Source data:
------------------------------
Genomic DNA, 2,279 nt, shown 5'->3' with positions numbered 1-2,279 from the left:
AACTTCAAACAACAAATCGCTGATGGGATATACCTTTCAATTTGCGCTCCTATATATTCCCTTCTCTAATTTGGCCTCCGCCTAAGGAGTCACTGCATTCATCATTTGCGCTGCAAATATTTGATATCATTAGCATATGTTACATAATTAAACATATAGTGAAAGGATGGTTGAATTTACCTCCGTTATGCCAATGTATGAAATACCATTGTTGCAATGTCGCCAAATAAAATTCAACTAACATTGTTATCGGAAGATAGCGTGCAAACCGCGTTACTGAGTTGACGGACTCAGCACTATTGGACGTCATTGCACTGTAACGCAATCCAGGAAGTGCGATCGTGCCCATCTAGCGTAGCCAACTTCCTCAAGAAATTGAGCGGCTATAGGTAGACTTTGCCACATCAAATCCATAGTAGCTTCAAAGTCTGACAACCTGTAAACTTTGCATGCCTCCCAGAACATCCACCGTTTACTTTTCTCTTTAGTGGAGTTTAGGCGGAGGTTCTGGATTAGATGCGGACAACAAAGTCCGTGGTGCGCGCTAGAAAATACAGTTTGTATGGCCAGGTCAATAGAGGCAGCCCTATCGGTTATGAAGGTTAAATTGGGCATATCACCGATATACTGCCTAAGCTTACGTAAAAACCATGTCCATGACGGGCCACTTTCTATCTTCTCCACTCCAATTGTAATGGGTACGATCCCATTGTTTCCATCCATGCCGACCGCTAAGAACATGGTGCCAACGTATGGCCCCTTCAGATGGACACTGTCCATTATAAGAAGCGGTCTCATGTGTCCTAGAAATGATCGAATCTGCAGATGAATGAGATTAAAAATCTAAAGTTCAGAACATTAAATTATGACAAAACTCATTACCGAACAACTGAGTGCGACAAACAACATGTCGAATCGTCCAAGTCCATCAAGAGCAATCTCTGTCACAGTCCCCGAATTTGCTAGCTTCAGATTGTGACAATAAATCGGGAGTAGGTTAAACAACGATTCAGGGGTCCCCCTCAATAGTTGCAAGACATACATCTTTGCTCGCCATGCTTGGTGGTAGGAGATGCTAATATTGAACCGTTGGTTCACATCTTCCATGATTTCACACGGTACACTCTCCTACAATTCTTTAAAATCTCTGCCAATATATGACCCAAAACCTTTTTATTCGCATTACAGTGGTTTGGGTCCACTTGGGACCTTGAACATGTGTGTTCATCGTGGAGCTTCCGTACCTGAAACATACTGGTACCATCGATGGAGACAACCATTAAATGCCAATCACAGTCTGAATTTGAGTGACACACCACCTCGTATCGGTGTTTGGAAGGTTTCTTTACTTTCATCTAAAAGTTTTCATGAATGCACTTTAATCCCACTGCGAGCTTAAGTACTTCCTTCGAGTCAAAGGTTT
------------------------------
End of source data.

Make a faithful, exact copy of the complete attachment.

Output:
Genomic DNA, 2,279 nt, shown 5'->3' with positions numbered 1-2,279 from the left:
AACTTCAAACAACAAATCGCTGATGGGATATACCTTTCAATTTGCGCTCCTATATATTCCCTTCTCTAATTTGGCCTCCGCCTAAGGAGTCACTGCATTCATCATTTGCGCTGCAAATATTTGATATCATTAGCATATGTTACATAATTAAACATATAGTGAAAGGATGGTTGAATTTACCTCCGTTATGCCAATGTATGAAATACCATTGTTGCAATGTCGCCAAATAAAATTCAACTAACATTGTTATCGGAAGATAGCGTGCAAACCGCGTTACTGAGTTGACGGACTCAGCACTATTGGACGTCATTGCACTGTAACGCAATCCAGGAAGTGCGATCGTGCCCATCTAGCGTAGCCAACTTCCTCAAGAAATTGAGCGGCTATAGGTAGACTTTGCCACATCAAATCCATAGTAGCTTCAAAGTCTGACAACCTGTAAACTTTGCATGCCTCCCAGAACATCCACCGTTTACTTTTCTCTTTAGTGGAGTTTAGGCGGAGGTTCTGGATTAGATGCGGACAACAAAGTCCGTGGTGCGCGCTAGAAAATACAGTTTGTATGGCCAGGTCAATAGAGGCAGCCCTATCGGTTATGAAGGTTAAATTGGGCATATCACCGATATACTGCCTAAGCTTACGTAAAAACCATGTCCATGACGGGCCACTTTCTATCTTCTCCACTCCAATTGTAATGGGTACGATCCCATTGTTTCCATCCATGCCGACCGCTAAGAACATGGTGCCAACGTATGGCCCCTTCAGATGGACACTGTCCATTATAAGAAGCGGTCTCATGTGTCCTAGAAATGATCGAATCTGCAGATGAATGAGATTAAAAATCTAAAGTTCAGAACATTAAATTATGACAAAACTCATTACCGAACAACTGAGTGCGACAAACAACATGTCGAATCGTCCAAGTCCATCAAGAGCAATCTCTGTCACAGTCCCCGAATTTGCTAGCTTCAGATTGTGACAATAAATCGGGAGTAGGTTAAACAACGATTCAGGGGTCCCCCTCAATAGTTGCAAGACATACATCTTTGCTCGCCATGCTTGGTGGTAGGAGATGCTAATATTGAACCGTTGGTTCACATCTTCCATGATTTCACACGGTACACTCTCCTACAATTCTTTAAAATCTCTGCCAATATATGACCCAAAACCTTTTTATTCGCATTACAGTGGTTTGGGTCCACTTGGGACCTTGAACATGTGTGTTCATCGTGGAGCTTCCGTACCTGAAACATACTGGTACCATCGATGGAGACAACCATTAAATGCCAATCACAGTCTGAATTTGAGTGACACACCACCTCGTATCGGTGTTTGGAAGGTTTCTTTACTTTCATCTAAAAGTTTTCATGAATGCACTTTAATCCCACTGCGAGCTTAAGTACTTCCTTCGAGTCAAAGGTTT